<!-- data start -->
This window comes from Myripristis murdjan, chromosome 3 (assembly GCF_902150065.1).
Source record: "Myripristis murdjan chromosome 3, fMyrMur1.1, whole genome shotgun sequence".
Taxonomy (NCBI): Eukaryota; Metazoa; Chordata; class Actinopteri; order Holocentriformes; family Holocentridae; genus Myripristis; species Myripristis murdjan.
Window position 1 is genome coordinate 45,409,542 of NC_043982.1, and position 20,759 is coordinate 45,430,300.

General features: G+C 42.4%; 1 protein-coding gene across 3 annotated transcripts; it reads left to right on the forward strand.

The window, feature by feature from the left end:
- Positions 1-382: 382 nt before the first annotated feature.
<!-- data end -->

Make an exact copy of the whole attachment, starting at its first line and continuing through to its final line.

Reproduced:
This window comes from Myripristis murdjan, chromosome 3 (assembly GCF_902150065.1).
Source record: "Myripristis murdjan chromosome 3, fMyrMur1.1, whole genome shotgun sequence".
Taxonomy (NCBI): Eukaryota; Metazoa; Chordata; class Actinopteri; order Holocentriformes; family Holocentridae; genus Myripristis; species Myripristis murdjan.
Window position 1 is genome coordinate 45,409,542 of NC_043982.1, and position 20,759 is coordinate 45,430,300.

General features: G+C 42.4%; 1 protein-coding gene across 3 annotated transcripts; it reads left to right on the forward strand.

The window, feature by feature from the left end:
- Positions 1-382: 382 nt before the first annotated feature.